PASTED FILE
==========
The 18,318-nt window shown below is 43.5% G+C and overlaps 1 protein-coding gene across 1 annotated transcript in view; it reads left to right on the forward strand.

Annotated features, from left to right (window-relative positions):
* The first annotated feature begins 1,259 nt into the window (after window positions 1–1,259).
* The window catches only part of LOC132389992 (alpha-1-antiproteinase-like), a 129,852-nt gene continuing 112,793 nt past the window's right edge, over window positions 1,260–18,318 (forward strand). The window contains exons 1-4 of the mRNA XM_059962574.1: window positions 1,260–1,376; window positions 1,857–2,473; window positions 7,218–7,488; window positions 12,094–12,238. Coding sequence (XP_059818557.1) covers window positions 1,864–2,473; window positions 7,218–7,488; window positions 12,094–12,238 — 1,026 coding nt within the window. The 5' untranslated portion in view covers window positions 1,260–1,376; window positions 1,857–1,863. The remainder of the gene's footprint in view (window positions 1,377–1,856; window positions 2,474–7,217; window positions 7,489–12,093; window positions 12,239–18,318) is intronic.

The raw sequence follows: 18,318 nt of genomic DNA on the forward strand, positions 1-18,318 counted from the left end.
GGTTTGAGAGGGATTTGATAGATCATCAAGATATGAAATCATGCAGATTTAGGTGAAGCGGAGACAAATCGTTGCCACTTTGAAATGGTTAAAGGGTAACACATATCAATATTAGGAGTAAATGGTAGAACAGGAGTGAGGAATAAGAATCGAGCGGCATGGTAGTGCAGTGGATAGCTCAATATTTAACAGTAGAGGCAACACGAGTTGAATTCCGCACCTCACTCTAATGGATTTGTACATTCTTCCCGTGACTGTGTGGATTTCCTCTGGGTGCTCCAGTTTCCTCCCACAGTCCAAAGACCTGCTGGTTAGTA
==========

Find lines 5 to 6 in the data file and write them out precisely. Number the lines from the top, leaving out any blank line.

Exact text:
The raw sequence follows: 18,318 nt of genomic DNA on the forward strand, positions 1-18,318 counted from the left end.
GGTTTGAGAGGGATTTGATAGATCATCAAGATATGAAATCATGCAGATTTAGGTGAAGCGGAGACAAATCGTTGCCACTTTGAAATGGTTAAAGGGTAACACATATCAATATTAGGAGTAAATGGTAGAACAGGAGTGAGGAATAAGAATCGAGCGGCATGGTAGTGCAGTGGATAGCTCAATATTTAACAGTAGAGGCAACACGAGTTGAATTCCGCACCTCACTCTAATGGATTTGTACATTCTTCCCGTGACTGTGTGGATTTCCTCTGGGTGCTCCAGTTTCCTCCCACAGTCCAAAGACCTGCTGGTTAGTA